A publication of Appalachian Voices


A publication of Appalachian Voices


New Rules Stoke Fear of Fracking on Public Lands

By Brian Sewell

Plans to expand fracking in Virginia and East Tennessee could pose a threat to some of the Southeast's most significant watersheds. In this map created by the U.S. Forest Service's Forest to Faucets project, areas most important for surface drinking water are identified by higher blue values. Map from fs.fed.us

Plans to expand fracking in Virginia and East Tennessee could pose a threat to some of the Southeast’s most significant watersheds. In this map created by the U.S. Forest Service’s Forest to Faucets project, areas most important for surface drinking water are identified by higher blue values. Map from fs.fed.us

When the U.S. Department of the Interior released updated draft rules to regulate hydraulic fracturing on public and Indian lands, environmental advocates responded much as they did when the initial draft was released in 2012 — with disappointment.

In the days following the Interior’s announcement, federal officials and Secretary Sally Jewell were criticized for ignoring suggestions to improve the rule’s ability to protect air, water and public health. Environmental groups claim the rules remain riddled with loopholes and may even be weaker than the original draft. Natural Resources Defense Council president Frances Beinecke told The Washington Post that the new draft is a “blueprint for business-as-usual industrialization of our landscapes.”

The proposed regulations do not require companies drilling on public land to disclose chemicals used in the process, disregarding the frequent complaint that allowing companies to keep “trade secrets” may pose an unknown risk to communities near drilling sites. Instead, companies would be allowed to wait after drilling to disclose chemicals using FracFocus.org, a privately run website used to satisfy disclosure requirements in certain states.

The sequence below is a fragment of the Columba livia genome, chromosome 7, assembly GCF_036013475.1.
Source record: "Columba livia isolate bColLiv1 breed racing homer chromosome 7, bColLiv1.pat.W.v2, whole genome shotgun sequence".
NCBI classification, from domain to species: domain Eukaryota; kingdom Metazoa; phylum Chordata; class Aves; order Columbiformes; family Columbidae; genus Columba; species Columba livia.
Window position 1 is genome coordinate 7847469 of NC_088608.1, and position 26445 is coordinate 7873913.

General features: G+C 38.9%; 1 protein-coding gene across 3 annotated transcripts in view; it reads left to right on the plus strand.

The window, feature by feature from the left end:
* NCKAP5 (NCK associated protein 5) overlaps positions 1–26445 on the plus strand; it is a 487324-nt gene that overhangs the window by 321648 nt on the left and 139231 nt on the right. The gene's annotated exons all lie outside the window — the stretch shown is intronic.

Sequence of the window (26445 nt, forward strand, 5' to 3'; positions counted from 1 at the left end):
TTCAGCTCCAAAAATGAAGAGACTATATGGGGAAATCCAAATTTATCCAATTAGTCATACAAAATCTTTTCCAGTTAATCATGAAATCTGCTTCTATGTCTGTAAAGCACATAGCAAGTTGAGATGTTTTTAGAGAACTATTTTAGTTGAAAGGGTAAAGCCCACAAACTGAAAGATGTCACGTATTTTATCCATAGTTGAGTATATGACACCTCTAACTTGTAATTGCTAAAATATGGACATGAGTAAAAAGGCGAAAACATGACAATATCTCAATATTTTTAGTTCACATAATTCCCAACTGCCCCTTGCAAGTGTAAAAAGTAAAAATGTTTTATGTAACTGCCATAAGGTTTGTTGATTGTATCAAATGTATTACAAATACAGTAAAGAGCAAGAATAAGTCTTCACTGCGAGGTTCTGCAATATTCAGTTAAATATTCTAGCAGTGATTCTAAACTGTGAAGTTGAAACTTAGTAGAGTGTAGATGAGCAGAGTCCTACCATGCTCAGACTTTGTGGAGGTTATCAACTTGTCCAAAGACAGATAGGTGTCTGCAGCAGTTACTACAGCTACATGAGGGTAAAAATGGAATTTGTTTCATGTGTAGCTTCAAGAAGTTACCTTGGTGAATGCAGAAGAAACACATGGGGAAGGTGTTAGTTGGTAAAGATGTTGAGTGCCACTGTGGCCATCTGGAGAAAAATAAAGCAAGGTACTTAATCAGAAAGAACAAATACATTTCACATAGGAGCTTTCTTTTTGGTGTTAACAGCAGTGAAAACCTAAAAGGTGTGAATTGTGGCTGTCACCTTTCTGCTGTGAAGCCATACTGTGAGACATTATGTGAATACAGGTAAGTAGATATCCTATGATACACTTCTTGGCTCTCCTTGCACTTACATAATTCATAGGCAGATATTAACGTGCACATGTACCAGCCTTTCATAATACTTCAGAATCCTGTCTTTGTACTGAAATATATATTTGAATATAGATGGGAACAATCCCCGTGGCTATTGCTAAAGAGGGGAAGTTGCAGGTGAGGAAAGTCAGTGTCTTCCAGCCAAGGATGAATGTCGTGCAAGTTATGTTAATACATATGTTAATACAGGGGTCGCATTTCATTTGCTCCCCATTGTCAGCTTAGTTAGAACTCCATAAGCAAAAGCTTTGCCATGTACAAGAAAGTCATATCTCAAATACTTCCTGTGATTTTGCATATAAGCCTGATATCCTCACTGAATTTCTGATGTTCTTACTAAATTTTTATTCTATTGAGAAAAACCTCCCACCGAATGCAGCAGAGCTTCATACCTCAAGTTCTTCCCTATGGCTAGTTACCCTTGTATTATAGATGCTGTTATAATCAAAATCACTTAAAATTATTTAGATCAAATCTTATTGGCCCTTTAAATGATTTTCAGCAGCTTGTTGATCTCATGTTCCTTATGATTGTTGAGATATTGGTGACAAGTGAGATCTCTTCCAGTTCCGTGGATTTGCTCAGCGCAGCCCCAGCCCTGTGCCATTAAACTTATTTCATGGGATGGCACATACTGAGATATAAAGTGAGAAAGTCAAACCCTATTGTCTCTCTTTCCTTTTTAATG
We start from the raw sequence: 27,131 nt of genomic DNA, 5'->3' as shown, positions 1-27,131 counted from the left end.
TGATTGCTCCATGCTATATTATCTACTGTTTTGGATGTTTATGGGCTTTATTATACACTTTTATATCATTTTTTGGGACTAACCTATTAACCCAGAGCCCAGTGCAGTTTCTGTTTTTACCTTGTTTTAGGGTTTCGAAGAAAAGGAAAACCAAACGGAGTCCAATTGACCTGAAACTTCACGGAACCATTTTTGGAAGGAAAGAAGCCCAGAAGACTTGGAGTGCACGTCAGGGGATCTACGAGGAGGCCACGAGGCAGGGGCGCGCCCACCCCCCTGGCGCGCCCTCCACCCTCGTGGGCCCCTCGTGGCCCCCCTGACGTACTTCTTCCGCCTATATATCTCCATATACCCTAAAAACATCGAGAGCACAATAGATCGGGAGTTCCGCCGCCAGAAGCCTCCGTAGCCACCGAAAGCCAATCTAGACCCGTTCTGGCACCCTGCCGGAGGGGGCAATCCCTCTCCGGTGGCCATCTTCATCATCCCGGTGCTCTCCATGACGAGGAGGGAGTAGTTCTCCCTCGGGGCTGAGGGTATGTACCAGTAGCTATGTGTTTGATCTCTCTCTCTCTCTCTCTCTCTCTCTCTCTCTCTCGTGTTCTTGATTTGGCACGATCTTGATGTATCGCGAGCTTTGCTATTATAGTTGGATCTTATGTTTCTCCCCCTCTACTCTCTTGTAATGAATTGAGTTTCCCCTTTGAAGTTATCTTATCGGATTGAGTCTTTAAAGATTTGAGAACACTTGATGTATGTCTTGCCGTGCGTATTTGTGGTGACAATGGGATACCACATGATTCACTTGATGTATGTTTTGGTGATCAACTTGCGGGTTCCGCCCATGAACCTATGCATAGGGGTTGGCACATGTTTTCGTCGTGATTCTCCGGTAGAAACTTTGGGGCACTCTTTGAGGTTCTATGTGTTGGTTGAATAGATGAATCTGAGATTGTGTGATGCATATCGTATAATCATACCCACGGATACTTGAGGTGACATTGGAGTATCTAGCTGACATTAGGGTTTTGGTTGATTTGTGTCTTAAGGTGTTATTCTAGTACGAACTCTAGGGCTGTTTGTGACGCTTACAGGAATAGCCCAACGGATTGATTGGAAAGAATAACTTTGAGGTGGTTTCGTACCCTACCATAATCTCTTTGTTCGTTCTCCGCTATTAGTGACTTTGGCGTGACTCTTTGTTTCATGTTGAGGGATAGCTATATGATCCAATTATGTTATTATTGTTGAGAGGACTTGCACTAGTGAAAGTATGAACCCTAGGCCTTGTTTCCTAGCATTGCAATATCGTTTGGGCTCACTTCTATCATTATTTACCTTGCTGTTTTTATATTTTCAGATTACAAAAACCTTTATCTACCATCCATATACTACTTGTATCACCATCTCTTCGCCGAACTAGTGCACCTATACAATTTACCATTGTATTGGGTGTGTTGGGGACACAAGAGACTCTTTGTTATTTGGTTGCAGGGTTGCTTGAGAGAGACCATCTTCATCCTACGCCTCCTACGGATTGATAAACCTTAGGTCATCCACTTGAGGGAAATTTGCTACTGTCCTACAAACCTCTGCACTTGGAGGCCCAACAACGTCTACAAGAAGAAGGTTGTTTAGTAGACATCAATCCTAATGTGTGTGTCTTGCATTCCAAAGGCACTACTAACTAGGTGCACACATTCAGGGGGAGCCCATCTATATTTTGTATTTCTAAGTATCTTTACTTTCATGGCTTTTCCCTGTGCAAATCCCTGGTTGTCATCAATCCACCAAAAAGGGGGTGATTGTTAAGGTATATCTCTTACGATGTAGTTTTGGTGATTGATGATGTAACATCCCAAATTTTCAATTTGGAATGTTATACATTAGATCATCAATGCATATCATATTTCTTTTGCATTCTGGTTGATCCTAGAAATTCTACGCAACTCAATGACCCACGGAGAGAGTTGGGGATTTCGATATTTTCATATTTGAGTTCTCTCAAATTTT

Testifying before the U.S. House of Representatives Committee on Natural Resources, the founder and president of the digital mapping non-profit SkyTruth addressed this shortcoming. Since “no mechanism for effective public disclosure currently exists,” John Amos told committee members, a user-friendly, government-operated website should be developed to encourage the public to use and share data without restrictions.

In addition to Bureau of Land Management property in the western United States, the rules would apply to drilling in national forests in the East. In Appalachia, opponents of fracking are fearful of what that could mean for George Washington National Forest, which contains the headwaters of the Potomac and James rivers and the source of drinking water for four million people, including Washington, D.C., and northern Virginia.

According to a handout released by the Southern Environmental Law Center, 10 local governments surrounding the George Washington National Forest and two major metropolitan water suppliers in the area have submitted comments stating that fracking in the forest is not worth the risk. The Forest Service is expected to announce whether it will allow fracking in the national forest sometime in June.

Fracking is already taking place along the Cumberland Plateau in East Tennessee, and in March the University of Tennessee received approval to drill in the Cumberland Forest. University researchers plan to use the site study fracking’s environmental impact while also generating revenue to finance additional research. A report released by the National Parks Conservation Association in April identifies East Tennessee’s Big South Fork National River and Obed Wild and Scenic River as significantly threatened by the practice.

According to the Interior Dept., approximately 90 percent of drilling on federal lands uses hydraulic fracturing, but current regulations have not been updated in more than 30 years and were not written to address modern drilling technologies.

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